It was further revealed that Japanese schoolgirl Megumi Yokota, the most prominent abductee, had given birth to a daughter in North Korea before she allegedly died. Megumi’s daughter, Kim Eun Gyong, studied computer science at Kim Il Sung University with Kim Yo Jong, where the two became friends and Kim Yo Jong reportedly won the confidence of her classmate. That personal connection became invaluable as first her father and then her brother sought to unravel the diplomatic entanglement that was created by kidnapping Japanese citizens. In 2010, while Kim Eun Gyong, reportedly with Kim Jo-yong’s assistance, was kept under close surveillance, Kim Jong Il made an offer to arrange a meeting between the abductee daughter and her elderly Yokota grandparents in a “third country other than Japan.”
The elderly Yokotas, due to abhorrence of Pyongyang’s human rights record and concern over being used for propaganda purposes, declined to travel to North Korea to see their granddaughter. Pyongyang, acutely aware that five abductees who were allowed to visit Japan in 2002 had refused to return to North Korea, feared a propaganda failure if Kim Eun Gyong decided to remain in Japan with her grandparents. An impasse over the meeting lasted for four years but finally, in March 2014, under Kim Jong Un’s regime and with his sister reportedly vouching for her ideological purity, Kim Eun Gyong met her elderly grandparents in Mongolia and then returned to North Korea.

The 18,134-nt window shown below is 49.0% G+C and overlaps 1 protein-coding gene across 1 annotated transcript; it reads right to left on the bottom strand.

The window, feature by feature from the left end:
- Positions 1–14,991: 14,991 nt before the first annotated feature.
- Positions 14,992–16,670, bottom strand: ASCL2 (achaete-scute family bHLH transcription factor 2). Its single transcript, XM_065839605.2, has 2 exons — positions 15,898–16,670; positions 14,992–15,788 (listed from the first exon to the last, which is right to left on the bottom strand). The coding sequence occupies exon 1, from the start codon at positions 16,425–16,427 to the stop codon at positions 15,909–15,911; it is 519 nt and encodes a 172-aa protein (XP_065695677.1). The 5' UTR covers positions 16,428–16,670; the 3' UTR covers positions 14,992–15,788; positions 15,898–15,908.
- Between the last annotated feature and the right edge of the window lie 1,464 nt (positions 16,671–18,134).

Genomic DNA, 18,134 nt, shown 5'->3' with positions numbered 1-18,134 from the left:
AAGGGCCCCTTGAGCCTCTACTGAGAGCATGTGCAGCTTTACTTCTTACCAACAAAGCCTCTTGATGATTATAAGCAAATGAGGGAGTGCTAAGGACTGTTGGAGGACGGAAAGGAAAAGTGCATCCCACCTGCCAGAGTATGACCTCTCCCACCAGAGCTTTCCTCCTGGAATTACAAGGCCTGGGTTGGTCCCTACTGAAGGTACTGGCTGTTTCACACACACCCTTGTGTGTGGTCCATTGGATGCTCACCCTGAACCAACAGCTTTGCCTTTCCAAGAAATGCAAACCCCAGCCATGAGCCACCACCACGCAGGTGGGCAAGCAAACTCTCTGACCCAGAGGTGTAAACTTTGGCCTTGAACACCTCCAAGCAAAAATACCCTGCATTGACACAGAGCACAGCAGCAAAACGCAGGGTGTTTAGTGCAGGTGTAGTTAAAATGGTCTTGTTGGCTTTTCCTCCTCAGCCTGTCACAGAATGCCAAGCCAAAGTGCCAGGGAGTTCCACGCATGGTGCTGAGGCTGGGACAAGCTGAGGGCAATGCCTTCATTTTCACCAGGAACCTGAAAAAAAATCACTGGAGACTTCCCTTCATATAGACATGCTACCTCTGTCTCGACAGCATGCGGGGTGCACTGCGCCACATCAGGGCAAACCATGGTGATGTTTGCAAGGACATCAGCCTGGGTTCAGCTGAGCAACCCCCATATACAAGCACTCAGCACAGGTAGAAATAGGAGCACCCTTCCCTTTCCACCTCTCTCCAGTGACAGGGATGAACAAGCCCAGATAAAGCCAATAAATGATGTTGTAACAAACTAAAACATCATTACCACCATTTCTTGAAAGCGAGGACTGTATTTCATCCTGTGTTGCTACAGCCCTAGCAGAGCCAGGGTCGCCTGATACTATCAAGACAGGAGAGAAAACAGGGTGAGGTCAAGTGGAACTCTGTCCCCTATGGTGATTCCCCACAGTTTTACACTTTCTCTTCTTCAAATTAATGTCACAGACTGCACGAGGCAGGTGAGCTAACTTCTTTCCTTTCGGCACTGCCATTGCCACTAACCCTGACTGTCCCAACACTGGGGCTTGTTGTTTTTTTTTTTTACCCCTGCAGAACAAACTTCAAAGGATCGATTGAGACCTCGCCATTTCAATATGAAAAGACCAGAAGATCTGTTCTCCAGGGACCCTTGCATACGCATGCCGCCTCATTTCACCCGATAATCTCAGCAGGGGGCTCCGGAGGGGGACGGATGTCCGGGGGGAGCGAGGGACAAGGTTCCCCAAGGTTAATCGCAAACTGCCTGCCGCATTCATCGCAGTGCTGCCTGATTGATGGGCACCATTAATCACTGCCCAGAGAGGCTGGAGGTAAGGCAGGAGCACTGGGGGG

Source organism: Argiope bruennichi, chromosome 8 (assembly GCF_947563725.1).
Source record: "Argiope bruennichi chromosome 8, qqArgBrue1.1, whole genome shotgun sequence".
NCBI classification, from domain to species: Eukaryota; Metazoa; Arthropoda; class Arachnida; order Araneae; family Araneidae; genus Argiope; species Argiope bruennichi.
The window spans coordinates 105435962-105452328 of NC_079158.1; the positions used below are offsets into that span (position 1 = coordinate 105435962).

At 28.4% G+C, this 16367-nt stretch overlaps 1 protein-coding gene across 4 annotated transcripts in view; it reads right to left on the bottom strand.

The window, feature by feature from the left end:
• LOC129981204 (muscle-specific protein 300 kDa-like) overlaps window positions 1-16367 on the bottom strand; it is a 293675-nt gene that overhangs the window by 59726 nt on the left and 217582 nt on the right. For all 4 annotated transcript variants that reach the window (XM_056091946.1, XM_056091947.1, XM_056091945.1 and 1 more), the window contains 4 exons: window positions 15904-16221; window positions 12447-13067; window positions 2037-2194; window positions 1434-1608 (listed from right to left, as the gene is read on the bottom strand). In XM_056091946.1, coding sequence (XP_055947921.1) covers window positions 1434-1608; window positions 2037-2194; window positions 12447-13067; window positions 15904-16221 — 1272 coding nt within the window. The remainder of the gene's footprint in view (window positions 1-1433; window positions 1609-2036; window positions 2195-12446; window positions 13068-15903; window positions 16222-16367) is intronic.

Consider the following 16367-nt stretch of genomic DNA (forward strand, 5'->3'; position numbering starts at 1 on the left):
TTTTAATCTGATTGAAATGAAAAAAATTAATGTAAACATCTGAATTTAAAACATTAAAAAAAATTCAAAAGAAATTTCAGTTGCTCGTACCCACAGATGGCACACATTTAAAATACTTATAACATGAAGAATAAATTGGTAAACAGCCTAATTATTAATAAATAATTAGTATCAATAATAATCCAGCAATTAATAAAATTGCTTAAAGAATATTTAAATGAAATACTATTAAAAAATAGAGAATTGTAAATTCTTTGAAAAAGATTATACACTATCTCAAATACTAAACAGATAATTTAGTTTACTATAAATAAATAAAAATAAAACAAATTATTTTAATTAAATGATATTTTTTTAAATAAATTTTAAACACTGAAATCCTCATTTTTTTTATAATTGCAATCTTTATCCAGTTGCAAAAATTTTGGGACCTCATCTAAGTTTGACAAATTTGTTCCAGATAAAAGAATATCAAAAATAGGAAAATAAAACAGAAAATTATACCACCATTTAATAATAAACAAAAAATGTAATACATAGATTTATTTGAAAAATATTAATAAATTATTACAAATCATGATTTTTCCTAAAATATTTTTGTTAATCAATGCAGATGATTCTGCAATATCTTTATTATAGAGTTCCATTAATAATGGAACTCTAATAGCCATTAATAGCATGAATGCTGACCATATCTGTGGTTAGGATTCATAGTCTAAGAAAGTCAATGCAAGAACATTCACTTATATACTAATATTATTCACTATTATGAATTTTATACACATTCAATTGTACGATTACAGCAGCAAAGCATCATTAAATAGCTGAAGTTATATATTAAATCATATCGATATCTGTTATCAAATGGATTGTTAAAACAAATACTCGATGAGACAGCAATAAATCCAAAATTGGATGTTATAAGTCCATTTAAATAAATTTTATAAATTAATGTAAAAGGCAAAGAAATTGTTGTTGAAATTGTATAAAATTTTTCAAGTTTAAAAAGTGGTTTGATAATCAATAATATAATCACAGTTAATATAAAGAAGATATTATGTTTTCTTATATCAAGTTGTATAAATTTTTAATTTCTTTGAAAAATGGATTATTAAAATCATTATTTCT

She has even become at, times, her brother’s ‘sole gatekeeper’
Kim Yo Jong has played a prominent behind-the-scenes role ever since her brother’s assumption of power, reportedly managing his schedule, coordinating his fashion and hairstyle, and assisting in the arrangement of his meetings as one of a few persons with direct access to the Young General. The Chosun Ilbo newspaper has reported that she was “instrumental in arranging the two visits to Pyongyang by Dennis Rodman, the former U.S. basketball player.” She also at times accompanies her brother on his “on-the-spot guidance tours.” She has even become at, times, her brother’s “sole gatekeeper,” according to Michael Madden of North Korea Leadership Watch.
UP AND DOWN
In July 2015 she was confirmed as having been put in charge of the critically important Propaganda and Agitation Department (PAD) which promotes the Kim family cult, replacing the 89-year-old Kim Ki Nam, a long-time Kim family cadre. But the Telegraph reported just three months later that Kim Yo Jong was fired from her PAD position and Kim Ki Nam restored because of a series of “security lapses,” including Kim Jong Un’s being mobbed by overzealous fans at a youth festival, as well because of her displaying “eccentricity to the point of weirdness.”
Yet the recent promotion at the Party Congress indicates that all is forgiven for Kim Yo Jong. With only a mere few years at most to prepare for his assumption of power, unlike the 14-year tutelage that followed his father’s official designation as heir apparent at the previous Sixth Party Congress in 1980, Kim Jong Un remains uneasy with his father’s experienced, elderly advisers. He has removed them in a series of purges. Like the Gang of Four in China during the Great Proletarian Cultural Revolution, he has consistently chosen “red” over “expert” in his management of the North Korean state. And what more loyal assistant could one find than one’s little sister, a true blue member of the Baekdu blood-line and a true believer in the Juche red philosophy?
Main image: KCNA